Ayatollah Ruhollah Khomeini's eloquent silence has twice doomed efforts to transfer the estimated 50 American hostages to Iranian government control -- and perhaps President Abol Hassan Bani-Sadr's ambitious plans for a thorough-going revolution as well.

With Bani-Sadr frustrated by both Khomeini's oracular utterances and the right-wing clerics' manipulation of the students holding the embassy hostages, the president's friends are desperately casting around for a substitute cause to divert attention from the hostages.

To prevent, as one wag put it, "the children from devouring the revolution," Bani-Sadr and Foreign Minister Sadegh Ghotbzadeh recently accused the Soviet Union, Iraq and the homegrown, often anti-Moscow left of all manner of skulduggery.

Some of the charges have struck home, as in the case of the Soviet occupation of Afghanistan.

But perhaps because Iran is in an inward-looking mood -- and is still slumbering through its long, although now officially ended new year holdiay -- the charges have changed the basic equation but little.

Iranians and foreign observers keep coming back to the same conclusion -- that Khomeini is at the very center of Iran's inability to move convincingly one way or another.

What makes Khomeini really tick remains as mysterious as ever.

Some critics invoke his age -- almost 80 -- as proof that he fears decisions. Others insist that the very charm of his oracular style is to encourage one group or another to act without ever backing anyone to the hilt.

Elaborate theories are spun suggesting that despite Bani-Sadr's convincing presidential victory in January with 75 percent of the vote, Khomeini wants no one but himself to enjoy unquestioned power.

If indeed that is the case, Khomeini may secretly rejoice in Bani-Sadr's apparent inability to win enough seats in the continuing legislative elections to pick his own prime minister. The best guess is that the prime minister will be chosen by his clerical archrivals, the Islamic Republican Party, which has a commanding lead of the minority of seats already decided in the first round of voting.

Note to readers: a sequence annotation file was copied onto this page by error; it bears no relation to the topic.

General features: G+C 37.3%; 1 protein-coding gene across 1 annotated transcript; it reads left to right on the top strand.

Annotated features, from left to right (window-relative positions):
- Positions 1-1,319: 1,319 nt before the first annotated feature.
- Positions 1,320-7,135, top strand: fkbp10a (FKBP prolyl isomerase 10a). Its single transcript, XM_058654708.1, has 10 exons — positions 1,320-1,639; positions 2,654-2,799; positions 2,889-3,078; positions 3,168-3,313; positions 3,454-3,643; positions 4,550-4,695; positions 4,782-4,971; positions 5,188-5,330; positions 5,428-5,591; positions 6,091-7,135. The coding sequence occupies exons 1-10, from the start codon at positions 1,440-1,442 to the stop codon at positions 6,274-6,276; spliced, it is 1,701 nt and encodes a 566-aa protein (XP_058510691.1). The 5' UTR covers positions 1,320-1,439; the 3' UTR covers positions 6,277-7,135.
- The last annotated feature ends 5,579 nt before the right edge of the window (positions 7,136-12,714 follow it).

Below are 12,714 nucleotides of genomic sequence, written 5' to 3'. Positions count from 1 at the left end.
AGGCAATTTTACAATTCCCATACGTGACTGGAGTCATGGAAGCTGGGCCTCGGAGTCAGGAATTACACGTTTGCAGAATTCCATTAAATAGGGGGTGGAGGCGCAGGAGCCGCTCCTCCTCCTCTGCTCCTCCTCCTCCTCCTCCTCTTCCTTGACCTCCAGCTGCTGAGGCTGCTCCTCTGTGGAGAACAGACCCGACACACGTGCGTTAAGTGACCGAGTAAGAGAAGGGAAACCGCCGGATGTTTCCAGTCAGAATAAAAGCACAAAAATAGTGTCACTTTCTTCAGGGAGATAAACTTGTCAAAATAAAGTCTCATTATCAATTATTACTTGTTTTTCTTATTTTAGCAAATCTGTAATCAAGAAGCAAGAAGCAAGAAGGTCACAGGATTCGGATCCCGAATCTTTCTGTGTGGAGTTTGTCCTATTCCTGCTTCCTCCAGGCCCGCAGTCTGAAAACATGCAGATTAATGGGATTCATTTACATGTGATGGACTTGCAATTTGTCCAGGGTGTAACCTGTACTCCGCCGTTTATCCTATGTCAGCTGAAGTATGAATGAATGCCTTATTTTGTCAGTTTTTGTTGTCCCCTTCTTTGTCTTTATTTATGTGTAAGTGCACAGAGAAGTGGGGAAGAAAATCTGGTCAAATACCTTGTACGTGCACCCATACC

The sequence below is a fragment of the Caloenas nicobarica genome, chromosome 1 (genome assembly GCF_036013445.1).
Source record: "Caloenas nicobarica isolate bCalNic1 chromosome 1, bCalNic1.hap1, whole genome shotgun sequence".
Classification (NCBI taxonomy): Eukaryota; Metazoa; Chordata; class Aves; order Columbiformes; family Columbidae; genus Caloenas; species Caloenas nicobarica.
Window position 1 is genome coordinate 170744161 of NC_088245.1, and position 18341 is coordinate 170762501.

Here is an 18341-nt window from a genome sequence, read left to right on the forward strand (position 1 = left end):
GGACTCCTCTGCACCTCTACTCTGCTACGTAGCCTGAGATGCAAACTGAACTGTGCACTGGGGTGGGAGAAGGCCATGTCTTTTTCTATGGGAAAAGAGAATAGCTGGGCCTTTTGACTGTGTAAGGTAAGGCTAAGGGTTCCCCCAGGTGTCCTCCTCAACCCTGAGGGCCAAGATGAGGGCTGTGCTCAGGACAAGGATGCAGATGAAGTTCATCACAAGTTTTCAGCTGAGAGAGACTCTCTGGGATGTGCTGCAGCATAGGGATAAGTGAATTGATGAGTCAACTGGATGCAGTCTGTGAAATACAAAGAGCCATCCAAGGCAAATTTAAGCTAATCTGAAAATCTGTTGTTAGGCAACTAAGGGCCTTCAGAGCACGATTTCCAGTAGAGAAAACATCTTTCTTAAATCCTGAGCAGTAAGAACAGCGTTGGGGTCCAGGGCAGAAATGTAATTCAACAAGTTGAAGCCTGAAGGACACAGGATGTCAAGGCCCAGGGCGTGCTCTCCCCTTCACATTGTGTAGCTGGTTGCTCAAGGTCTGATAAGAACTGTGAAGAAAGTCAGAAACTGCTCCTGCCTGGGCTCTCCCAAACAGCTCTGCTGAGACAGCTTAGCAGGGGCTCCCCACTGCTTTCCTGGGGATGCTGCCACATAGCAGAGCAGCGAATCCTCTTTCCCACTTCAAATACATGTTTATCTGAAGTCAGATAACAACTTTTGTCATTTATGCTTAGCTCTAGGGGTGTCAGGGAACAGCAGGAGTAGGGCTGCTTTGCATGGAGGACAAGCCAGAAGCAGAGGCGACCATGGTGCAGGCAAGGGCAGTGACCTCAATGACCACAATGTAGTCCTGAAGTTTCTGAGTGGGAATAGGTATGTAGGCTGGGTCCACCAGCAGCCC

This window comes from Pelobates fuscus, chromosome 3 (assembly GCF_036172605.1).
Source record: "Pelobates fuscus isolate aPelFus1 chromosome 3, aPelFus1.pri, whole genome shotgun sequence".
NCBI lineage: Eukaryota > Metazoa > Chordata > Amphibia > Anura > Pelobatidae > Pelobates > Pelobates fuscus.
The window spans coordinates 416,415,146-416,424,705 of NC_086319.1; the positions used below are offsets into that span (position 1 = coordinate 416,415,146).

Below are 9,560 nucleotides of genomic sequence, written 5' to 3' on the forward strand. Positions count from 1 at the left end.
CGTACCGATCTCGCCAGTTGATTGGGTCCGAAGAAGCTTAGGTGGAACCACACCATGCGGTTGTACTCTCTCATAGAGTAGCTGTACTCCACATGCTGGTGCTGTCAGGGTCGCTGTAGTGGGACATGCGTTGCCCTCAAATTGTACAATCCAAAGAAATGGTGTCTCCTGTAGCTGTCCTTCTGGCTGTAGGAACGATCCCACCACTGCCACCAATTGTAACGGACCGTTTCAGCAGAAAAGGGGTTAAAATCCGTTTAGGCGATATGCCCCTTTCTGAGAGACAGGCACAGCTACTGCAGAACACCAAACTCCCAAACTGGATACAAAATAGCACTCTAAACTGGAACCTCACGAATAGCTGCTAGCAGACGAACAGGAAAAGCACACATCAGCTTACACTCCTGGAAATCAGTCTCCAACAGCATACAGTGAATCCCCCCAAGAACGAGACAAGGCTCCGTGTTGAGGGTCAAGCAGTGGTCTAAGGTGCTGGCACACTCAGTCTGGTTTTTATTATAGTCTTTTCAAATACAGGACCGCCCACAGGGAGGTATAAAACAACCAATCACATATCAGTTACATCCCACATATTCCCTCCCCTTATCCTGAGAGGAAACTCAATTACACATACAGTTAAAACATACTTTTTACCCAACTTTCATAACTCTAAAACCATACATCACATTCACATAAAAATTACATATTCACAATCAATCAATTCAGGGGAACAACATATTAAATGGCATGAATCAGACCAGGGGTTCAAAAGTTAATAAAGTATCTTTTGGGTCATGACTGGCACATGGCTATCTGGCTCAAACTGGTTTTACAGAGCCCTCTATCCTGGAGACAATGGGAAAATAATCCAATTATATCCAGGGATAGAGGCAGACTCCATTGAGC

Khomeini's hand-tailored constitution gives the prime ministers -- not the president -- the real powers not reserved to the faqih, or religious leader himself.

Bani-Sadr's friends are reduced to saying that party labels will mean little once the parliament eventually convenes and that the president should enjoy a honeymoon to galvanzie the nation behind his radical economic and social reforms.

All this adds up to paralysis, at least for the moment. Bani-Sadr's friends insist he will force -- and win -- the showdown with the students and their clerical backers.

They also argue that Bani-Sadr will unveil an alternative and equally revoluntionary goal that might allow Khomeini to free the hostages without standind accused in Iranian eyes of giving in to the United States and stopping the revolution in its tracks.

They privately say that diversions or a series of mass mobilizations could take the form of Bani-Sadr's long-promised root-and-branch economic revolution, which more than the hostages' detention would seek to eradicate American influence in Iran.

"Five months ago, life in Iran stopped," remarked a respected lay politician long prominent in fighting the shah. "This is mad -- a country run by 200 children at the American Embassy."

"No one knows what is happening and what will happen," he said. "But it's hard to be anything but pessimistic. When 13 men on the supposedly ruling Revoluntionary Council cannot do anything, what makes anyone think that the 270 members of the new parliament will be able to decide about the hostages or a dozen other problems infinitely more important to the revolution?"

Khomeini has said that the new parliament will decide the fate of the hostages. But with the first-round vote still not counted, and no firm date for the runoff likely before mid-April, that solution is at best far in the future.

Meanwhile, "they've done nothing about housing, land reform, public hygiene, factories that are closed, unemployment," the irate politican said, "and if they don't, the second revolution is coming."

"The president of the republic has to travel to a little town on the Caspian Sea to have three judges released by street rabble who arrested them," he said. "That is not revolution. It's anarchy."

That throught both attracts and repels even the most revoluntionary Iranians, who are now worried that a modicum of law and order may be necessary to save the state, but perhaps at the expense of total, permanent revolution.

"It's the students today and the workers or peasants perhaps tomorrow," said one young Bani-Sadr supporter, obviously torn by conflicting loyalties to the revolution and the need to consolidate authority.

But the price for ignoring self-imposed discipline, if Iranian history is a reliable yardstick, is the "man on horseback." He may come along once Khomeini, the man who chased out the shah, is no longer around.